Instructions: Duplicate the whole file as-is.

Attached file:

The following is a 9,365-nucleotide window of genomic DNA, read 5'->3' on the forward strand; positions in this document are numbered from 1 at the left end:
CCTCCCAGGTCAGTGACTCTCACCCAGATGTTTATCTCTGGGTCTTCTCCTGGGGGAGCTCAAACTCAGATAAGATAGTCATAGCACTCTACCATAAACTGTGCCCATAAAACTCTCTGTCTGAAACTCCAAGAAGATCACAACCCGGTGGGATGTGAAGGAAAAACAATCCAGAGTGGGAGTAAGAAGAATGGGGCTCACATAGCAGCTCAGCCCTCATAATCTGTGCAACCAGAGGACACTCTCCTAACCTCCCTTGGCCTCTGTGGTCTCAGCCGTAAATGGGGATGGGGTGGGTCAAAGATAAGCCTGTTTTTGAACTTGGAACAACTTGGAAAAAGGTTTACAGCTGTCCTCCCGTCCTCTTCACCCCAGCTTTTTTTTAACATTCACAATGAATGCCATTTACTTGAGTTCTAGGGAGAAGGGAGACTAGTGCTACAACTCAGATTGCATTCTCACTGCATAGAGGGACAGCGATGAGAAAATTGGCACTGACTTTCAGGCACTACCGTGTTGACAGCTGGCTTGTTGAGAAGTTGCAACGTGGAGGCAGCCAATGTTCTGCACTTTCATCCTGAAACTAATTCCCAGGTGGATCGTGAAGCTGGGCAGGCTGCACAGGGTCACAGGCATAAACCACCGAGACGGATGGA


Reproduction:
The following is a 9,365-nucleotide window of genomic DNA, read 5'->3' on the forward strand; positions in this document are numbered from 1 at the left end:
CCTCCCAGGTCAGTGACTCTCACCCAGATGTTTATCTCTGGGTCTTCTCCTGGGGGAGCTCAAACTCAGATAAGATAGTCATAGCACTCTACCATAAACTGTGCCCATAAAACTCTCTGTCTGAAACTCCAAGAAGATCACAACCCGGTGGGATGTGAAGGAAAAACAATCCAGAGTGGGAGTAAGAAGAATGGGGCTCACATAGCAGCTCAGCCCTCATAATCTGTGCAACCAGAGGACACTCTCCTAACCTCCCTTGGCCTCTGTGGTCTCAGCCGTAAATGGGGATGGGGTGGGTCAAAGATAAGCCTGTTTTTGAACTTGGAACAACTTGGAAAAAGGTTTACAGCTGTCCTCCCGTCCTCTTCACCCCAGCTTTTTTTTAACATTCACAATGAATGCCATTTACTTGAGTTCTAGGGAGAAGGGAGACTAGTGCTACAACTCAGATTGCATTCTCACTGCATAGAGGGACAGCGATGAGAAAATTGGCACTGACTTTCAGGCACTACCGTGTTGACAGCTGGCTTGTTGAGAAGTTGCAACGTGGAGGCAGCCAATGTTCTGCACTTTCATCCTGAAACTAATTCCCAGGTGGATCGTGAAGCTGGGCAGGCTGCACAGGGTCACAGGCATAAACCACCGAGACGGATGGA